Elephant garlic

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Elephant garlic
Scientific classification Edit this classification
Kingdom: Plantae
Clade: Tracheophytes
Clade: Angiosperms
Clade: Monocots
Order: Asparagales
Family: Amaryllidaceae
Subfamily: Allioideae
Genus: Allium
A. a. var. ampeloprasum
Trinomial name
Allium ampeloprasum var. ampeloprasum

Elephant garlic (Allium ampeloprasum var. ampeloprasum) is a plant belonging to the onion genus. It has a tall, solid, flowering stalk and broad, flat leaves. The flavor is milder than garlic and can be eaten raw in salads, roasted, or sauteed, but is generally not a substitute for conventional garlic in cooking. It is sometimes confused with solo garlic.

Cultivation and use[edit]

Bulb size of elephant garlic, compared with a €1 coin (the coin is approximately 0.9 inches)

The mature bulb is broken up into cloves that are large with papery skins, and these are used for both culinary purposes and propagation. Also, much smaller corms with a hard shell grow on the outside of the bulb. Many gardeners often ignore these, but if they are planted, they produce a nonflowering plant in their first year, which has a solid bulb, essentially a single large clove. In their second year, this single clove then, like a normal bulb, divides into many separate cloves. While it may take an extra year, it is desirable to plant these small bulbils (several can be produced by each bulb) and increase the harvest.

Unlike many garlics, elephant garlic does not have to be harvested or divided each year, but can be ignored and left in the ground without much risk of rotting. The plant, if left alone, will spread into a clump with many flowering heads (one stalk and flower from each clove, once the bulb divides). These are often left in flower gardens as an ornament and to discourage pests. Once they get overcrowded, the plant may not do as well, and growth is stunted, with some rotting. Elephant garlic is not generally propagated by seeds.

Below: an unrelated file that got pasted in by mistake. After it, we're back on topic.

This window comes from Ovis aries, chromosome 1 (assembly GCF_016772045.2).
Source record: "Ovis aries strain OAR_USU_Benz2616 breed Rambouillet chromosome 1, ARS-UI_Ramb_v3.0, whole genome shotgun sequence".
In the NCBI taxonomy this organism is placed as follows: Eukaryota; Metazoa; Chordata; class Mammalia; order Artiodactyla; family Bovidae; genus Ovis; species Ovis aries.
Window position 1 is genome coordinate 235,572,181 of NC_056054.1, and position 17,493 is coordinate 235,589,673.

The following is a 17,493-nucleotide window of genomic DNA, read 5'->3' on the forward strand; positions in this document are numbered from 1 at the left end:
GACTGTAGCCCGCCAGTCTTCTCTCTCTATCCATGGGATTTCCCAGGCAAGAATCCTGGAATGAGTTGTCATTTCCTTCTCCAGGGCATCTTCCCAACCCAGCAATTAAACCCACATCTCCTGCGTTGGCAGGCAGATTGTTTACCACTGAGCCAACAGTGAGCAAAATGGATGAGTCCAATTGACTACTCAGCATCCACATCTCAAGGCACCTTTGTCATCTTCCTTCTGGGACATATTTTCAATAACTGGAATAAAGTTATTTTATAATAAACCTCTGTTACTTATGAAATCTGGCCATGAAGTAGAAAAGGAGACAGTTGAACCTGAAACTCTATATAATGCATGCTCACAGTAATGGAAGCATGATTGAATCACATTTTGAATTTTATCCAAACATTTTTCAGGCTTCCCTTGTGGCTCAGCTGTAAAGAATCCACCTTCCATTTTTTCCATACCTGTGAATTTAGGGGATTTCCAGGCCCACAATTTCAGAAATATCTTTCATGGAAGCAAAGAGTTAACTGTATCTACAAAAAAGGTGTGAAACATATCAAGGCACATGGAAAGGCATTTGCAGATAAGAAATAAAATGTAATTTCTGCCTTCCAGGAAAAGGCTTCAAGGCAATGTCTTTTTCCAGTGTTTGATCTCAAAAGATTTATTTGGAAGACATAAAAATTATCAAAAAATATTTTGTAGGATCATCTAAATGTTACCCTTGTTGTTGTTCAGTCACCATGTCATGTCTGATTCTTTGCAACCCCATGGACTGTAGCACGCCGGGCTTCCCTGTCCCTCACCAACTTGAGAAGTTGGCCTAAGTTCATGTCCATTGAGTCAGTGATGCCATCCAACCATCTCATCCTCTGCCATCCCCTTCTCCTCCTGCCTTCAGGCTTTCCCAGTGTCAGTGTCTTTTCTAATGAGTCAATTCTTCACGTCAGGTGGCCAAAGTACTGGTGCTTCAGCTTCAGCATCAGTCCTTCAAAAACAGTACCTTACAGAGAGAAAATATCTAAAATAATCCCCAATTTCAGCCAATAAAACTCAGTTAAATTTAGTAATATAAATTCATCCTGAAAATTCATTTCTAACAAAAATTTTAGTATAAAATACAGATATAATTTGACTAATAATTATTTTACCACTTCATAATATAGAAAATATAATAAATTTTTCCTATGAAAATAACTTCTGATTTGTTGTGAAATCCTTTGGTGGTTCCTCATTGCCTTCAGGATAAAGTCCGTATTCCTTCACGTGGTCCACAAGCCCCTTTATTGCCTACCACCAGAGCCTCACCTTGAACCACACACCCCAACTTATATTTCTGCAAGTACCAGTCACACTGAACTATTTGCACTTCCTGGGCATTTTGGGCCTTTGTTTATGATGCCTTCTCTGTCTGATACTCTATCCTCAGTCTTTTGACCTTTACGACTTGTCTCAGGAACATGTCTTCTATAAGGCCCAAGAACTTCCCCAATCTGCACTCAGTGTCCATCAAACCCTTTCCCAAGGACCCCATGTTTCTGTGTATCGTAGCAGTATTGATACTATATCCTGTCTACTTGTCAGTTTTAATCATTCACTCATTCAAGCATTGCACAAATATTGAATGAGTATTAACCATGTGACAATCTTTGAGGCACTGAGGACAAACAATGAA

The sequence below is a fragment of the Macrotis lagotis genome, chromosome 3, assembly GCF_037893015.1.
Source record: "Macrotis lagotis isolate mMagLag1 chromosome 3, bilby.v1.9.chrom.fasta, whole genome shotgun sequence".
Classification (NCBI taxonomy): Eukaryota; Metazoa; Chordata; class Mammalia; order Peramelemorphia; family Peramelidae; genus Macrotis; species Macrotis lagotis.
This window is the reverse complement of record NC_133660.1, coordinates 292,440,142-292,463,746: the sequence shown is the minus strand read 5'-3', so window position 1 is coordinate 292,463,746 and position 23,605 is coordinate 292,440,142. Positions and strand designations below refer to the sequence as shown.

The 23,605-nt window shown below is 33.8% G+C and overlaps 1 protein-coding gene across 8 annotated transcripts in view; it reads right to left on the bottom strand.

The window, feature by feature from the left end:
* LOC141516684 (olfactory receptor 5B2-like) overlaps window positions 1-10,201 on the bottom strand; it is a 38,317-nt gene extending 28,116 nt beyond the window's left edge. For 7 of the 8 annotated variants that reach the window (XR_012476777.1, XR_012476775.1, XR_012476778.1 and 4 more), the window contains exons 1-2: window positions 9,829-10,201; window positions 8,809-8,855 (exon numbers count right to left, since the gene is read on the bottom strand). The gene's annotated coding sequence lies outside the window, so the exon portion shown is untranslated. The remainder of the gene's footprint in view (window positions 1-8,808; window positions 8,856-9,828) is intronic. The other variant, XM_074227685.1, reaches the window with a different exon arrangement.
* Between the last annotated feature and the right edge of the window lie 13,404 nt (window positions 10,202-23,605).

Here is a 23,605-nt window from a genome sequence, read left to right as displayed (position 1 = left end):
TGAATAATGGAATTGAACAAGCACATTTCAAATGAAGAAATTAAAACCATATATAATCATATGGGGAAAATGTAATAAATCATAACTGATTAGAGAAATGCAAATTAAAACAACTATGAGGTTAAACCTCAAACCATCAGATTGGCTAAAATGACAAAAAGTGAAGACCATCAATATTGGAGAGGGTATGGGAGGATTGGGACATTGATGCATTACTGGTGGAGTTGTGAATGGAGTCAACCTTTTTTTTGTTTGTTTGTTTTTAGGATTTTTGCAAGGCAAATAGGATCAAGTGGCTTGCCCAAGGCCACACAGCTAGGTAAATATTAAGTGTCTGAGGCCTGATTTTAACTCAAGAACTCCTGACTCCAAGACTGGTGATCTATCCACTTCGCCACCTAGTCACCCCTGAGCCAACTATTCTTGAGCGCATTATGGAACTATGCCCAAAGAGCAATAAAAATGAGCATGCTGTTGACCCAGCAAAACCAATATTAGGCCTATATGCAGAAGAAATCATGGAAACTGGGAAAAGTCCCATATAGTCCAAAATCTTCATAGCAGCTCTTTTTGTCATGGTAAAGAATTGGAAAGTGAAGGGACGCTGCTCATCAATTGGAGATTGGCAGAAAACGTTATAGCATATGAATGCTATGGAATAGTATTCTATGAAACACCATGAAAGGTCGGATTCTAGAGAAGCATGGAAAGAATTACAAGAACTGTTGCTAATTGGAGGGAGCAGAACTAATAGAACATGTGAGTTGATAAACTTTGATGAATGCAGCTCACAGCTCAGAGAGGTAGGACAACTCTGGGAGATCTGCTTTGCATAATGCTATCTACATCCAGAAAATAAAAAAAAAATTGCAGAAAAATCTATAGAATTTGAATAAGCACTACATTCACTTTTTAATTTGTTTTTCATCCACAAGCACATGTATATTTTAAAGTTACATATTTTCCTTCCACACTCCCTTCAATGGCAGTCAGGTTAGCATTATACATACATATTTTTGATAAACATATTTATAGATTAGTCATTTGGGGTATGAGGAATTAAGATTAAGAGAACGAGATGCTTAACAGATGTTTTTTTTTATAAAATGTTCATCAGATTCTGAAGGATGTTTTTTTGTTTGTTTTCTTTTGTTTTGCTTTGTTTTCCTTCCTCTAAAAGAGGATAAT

Like regular garlic, elephant garlic can be roasted whole on the grill or baked in the oven, then used as a spread with butter on toast. Fresh elephant garlic contains mostly moisture and foams up like boiling potatoes, whether on the stove or in a glass dish in the oven. Drying in the basement for a few months reduces the moisture content and brings out a fuller flavor.


When crushed and then analyzed using a DART ion source, elephant garlic has been shown to produce both allicin, found in garlic, and syn-propanethial-S-oxide (onion lachrymatory factor), found in onion and leek, but absent in garlic, consistent with the classification of elephant garlic as a closer relative of leek than of garlic.[1]


Elephant garlic can be planted at two different times of the year: spring and autumn. In warmer areas, it can be grown over winter for a late-spring harvest.


  1. ^ Block E, Dane AJ, Thomas S, Cody RB (2010). "Applications of Direct Analysis in Real Time–Mass Spectrometry (DART-MS) in Allium Chemistry. 2-Propenesulfenic and 2-Propenesulfinic Acids, Diallyl Trisulfane S-Oxide and Other Reactive Sulfur Compounds from Crushed Garlic and Other Alliums". Journal of Agricultural and Food Chemistry. 58 (8): 4617–4625. doi:10.1021/jf1000106. PMID 20225897.

Further reading[edit]